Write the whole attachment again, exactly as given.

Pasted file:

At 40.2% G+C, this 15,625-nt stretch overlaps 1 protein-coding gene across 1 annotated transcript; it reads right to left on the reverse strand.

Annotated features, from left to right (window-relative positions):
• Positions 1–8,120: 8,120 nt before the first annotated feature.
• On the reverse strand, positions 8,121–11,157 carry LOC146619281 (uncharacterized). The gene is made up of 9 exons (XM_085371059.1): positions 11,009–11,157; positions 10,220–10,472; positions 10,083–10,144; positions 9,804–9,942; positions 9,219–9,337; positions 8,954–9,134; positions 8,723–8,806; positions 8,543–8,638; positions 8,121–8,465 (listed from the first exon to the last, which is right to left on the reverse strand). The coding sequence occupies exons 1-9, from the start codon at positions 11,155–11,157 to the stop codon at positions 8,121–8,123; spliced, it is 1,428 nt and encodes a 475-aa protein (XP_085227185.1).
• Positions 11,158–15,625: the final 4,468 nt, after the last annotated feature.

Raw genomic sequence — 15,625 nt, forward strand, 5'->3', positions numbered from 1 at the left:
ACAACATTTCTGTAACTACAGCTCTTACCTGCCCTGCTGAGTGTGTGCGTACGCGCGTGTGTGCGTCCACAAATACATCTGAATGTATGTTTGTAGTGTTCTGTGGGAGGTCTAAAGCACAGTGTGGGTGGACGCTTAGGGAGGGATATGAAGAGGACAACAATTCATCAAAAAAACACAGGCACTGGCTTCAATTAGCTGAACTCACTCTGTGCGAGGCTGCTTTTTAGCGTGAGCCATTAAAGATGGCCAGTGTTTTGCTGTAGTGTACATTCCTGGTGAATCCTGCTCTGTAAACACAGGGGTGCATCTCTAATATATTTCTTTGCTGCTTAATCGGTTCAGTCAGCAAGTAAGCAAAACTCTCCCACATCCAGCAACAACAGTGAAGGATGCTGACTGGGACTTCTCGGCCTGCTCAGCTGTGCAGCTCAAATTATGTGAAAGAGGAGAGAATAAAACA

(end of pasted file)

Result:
At 40.2% G+C, this 15,625-nt stretch overlaps 1 protein-coding gene across 1 annotated transcript; it reads right to left on the reverse strand.

Annotated features, from left to right (window-relative positions):
• Positions 1–8,120: 8,120 nt before the first annotated feature.
• On the reverse strand, positions 8,121–11,157 carry LOC146619281 (uncharacterized). The gene is made up of 9 exons (XM_085371059.1): positions 11,009–11,157; positions 10,220–10,472; positions 10,083–10,144; positions 9,804–9,942; positions 9,219–9,337; positions 8,954–9,134; positions 8,723–8,806; positions 8,543–8,638; positions 8,121–8,465 (listed from the first exon to the last, which is right to left on the reverse strand). The coding sequence occupies exons 1-9, from the start codon at positions 11,155–11,157 to the stop codon at positions 8,121–8,123; spliced, it is 1,428 nt and encodes a 475-aa protein (XP_085227185.1).
• Positions 11,158–15,625: the final 4,468 nt, after the last annotated feature.

Raw genomic sequence — 15,625 nt, forward strand, 5'->3', positions numbered from 1 at the left:
ACAACATTTCTGTAACTACAGCTCTTACCTGCCCTGCTGAGTGTGTGCGTACGCGCGTGTGTGCGTCCACAAATACATCTGAATGTATGTTTGTAGTGTTCTGTGGGAGGTCTAAAGCACAGTGTGGGTGGACGCTTAGGGAGGGATATGAAGAGGACAACAATTCATCAAAAAAACACAGGCACTGGCTTCAATTAGCTGAACTCACTCTGTGCGAGGCTGCTTTTTAGCGTGAGCCATTAAAGATGGCCAGTGTTTTGCTGTAGTGTACATTCCTGGTGAATCCTGCTCTGTAAACACAGGGGTGCATCTCTAATATATTTCTTTGCTGCTTAATCGGTTCAGTCAGCAAGTAAGCAAAACTCTCCCACATCCAGCAACAACAGTGAAGGATGCTGACTGGGACTTCTCGGCCTGCTCAGCTGTGCAGCTCAAATTATGTGAAAGAGGAGAGAATAAAACA